Zuckerman got the idea when she took her daughter Amanda to Washington University in St. Louis in 2009.
The company has a storage center in Pennsylvania, and has offices in Rockville and New York City.
Local tech investor David Steinberg is advising. Steinberg is chief executive of SnappCloud, a D.C. company that sells services connecting app developers to distributors.
Singing his way to the bank
Silver Spring songwriter Barry Louis Polisar, whose 30-year career includes such children’s diddies as “Don’t Put Your Finger Up Your Nose” and “My Brother Thinks He’s a Banana,” hit a home run with Honda.
The Japanese carmaker is using his 1977 song “All I Want Is You,” made famous as the opening for the Oscar-winning film “ Juno,” for its new Honda Civic television commercial called “Date With a Woodsman.”
Depending on whether the commercial gets picked up in Canada and worldwide, and how long it plays, the royalties could put $50,000 to $70,000 extra in the songwriter’s pocket over time.
“Here’s a song that made no money for 30 years,” said the 56-year-old Polisar. “So it’s ironic, 35 years later, the song has paid off a lifetime of dividends.”
MOM’s Organic Market has signed leases to open stores this year in Timonium near Baltimore, Waldorf and Herndon, the company’s seventh, eighth and ninth stores, respectively.
Timonium opens May 28.
The Herndon store will be located at Herndon Center III at 428 Elden St., which is owned by A.J. Dwoskin Real Estate. The store will be 10,100 square feet and open this fall.
The 11,200-square-foot Waldorf Mom’s will open next spring at 3307 Crain Highway, owned by W.R. Blair Inc.
The markets, founded by Scott Nash in 1987 with a $100 investment, sell organic food and enjoy a cult following in the region.
The other locations include Bowie, Rockville, College Park, Jessup and Frederick in Maryland, and Alexandria.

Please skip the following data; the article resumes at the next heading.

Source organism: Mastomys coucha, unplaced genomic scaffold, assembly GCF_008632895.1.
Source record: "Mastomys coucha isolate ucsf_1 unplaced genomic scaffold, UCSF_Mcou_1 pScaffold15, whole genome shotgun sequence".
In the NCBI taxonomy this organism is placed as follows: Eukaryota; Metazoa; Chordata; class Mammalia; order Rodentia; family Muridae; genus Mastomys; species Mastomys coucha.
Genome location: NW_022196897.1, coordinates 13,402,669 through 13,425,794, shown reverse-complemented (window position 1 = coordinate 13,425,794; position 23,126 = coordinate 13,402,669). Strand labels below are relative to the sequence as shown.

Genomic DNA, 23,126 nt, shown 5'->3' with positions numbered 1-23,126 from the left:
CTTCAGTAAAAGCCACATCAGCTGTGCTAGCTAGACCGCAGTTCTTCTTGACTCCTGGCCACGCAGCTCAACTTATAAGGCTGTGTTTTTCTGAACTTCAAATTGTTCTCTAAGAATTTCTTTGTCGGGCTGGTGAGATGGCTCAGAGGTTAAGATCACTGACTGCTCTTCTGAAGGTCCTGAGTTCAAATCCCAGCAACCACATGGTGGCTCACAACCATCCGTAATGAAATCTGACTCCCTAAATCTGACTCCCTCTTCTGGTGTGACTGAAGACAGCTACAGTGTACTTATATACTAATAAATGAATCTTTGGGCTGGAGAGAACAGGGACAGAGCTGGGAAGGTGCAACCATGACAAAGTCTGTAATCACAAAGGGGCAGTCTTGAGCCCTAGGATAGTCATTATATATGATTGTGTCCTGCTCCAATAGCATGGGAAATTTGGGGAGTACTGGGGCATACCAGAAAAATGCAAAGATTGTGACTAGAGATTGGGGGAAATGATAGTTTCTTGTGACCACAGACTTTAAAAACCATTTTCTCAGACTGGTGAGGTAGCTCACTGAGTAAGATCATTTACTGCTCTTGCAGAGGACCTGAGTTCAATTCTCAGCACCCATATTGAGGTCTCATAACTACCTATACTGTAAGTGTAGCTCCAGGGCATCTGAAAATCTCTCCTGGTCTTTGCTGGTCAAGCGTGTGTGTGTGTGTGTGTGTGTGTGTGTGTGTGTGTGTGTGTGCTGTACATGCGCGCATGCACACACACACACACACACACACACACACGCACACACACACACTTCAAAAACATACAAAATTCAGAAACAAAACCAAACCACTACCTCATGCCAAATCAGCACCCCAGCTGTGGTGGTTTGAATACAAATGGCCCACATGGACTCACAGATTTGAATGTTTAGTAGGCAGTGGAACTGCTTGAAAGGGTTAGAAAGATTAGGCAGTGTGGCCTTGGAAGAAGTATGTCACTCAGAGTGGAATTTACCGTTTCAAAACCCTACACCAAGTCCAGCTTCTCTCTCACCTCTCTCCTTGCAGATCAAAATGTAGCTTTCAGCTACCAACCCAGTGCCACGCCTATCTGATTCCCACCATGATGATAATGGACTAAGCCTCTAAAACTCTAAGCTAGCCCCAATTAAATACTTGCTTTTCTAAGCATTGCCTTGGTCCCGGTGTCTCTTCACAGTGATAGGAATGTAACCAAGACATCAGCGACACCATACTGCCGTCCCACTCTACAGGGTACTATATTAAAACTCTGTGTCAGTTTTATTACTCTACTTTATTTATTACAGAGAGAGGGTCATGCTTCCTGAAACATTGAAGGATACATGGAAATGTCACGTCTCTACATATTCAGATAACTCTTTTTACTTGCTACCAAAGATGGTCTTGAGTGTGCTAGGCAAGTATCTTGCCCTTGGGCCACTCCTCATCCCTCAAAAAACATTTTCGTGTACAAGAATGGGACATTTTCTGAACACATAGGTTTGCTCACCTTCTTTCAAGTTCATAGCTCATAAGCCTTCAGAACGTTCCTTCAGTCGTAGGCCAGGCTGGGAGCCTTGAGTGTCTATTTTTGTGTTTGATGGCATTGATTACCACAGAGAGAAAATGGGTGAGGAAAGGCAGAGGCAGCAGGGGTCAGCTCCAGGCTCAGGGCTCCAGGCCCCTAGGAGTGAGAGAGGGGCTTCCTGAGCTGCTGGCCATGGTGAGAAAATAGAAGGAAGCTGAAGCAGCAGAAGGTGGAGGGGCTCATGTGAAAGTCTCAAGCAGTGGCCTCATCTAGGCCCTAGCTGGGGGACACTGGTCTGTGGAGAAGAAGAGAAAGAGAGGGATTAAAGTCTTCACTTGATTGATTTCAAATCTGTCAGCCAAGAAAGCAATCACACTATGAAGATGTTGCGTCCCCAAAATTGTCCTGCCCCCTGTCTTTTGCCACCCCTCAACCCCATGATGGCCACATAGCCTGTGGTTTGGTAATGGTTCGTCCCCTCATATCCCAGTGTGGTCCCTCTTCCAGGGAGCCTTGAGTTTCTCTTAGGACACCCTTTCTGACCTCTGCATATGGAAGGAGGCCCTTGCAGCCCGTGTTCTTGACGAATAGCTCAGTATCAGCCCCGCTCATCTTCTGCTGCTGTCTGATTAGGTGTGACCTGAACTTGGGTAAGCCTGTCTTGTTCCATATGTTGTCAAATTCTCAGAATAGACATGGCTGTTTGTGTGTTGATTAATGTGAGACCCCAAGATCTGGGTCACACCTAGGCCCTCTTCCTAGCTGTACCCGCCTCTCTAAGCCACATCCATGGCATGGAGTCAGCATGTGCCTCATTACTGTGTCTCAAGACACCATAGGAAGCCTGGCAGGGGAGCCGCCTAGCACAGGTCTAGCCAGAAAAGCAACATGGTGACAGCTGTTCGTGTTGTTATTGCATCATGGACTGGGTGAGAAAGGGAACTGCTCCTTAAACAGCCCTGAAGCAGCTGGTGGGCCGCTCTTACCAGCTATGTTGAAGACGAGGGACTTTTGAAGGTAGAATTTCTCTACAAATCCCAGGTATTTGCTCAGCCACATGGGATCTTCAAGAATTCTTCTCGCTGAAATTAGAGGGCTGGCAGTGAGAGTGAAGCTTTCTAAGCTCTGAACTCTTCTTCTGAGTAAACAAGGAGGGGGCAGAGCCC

Usually, the annual meeting of the Downtown D.C. Business Improvement Distric
t offers a moment for the city’s grand pooh-bahs of real estate to bask in stories and statistics showing the strength of the central business district. There is speechmaking, breakfast and much applause.
Not so much this year, says our colleague Jonathan O’Connell. The BID canceled its annual “State of Downtown” gathering last week after getting word that the machinists union planned to protest outside the event, scheduled to be held at the Newseum. The BID employs more than 100 Safety/Hospitality and Maintenance employees, known as SAMs, who don red uniforms and man the downtown area, cleaning and giving visitors directions, and the SAMs voted in 2009 to organize with the machinists union. The union claims the vote should be recognized, while the BID said voters were intimidated and there ought to be a new vote. The labor vs. management saga is likely to continue but at least the Newseum was spared; instead of protesting there the union held a rally at the BID headquarters the next day.
The Buzz hears . . .
•First Watch, a breakfast, brunch and lunch restaurant based in Bradenton, Fla., with locations in Rockville and Pikesville, may expand to Columbia, Timonium and Reston.
•Forbes Media Chairman Steve Forbes makes a stop in D.C. with Northwestern Mutual chairman and chief executive John Schlifske this Thursday (May 5) to address several hundred business and community leaders at the Ronald Reagan Building.
The Great Recession certainly seems to have receded for District-based Carlyle Group. In the first quarter of 2011 the firm sent $6.4 billion in cash to its investors, the best quarter in its 24-year history. That’s nearly as much as the $7.5 billion Carlyle returned to investors in all of 2010.
In an April letter to investors, the firm noted how its private equity portfolio has appreciated by 46 percent in the past year. The letter said now is an “opportune time” to invest. Last week Carlyle co-founder David M. Rubenstein said at an industry conference that China is still a big draw for the firm, where they are sitting on huge profits in China Pacific, an insurance company.
Recession? What recession?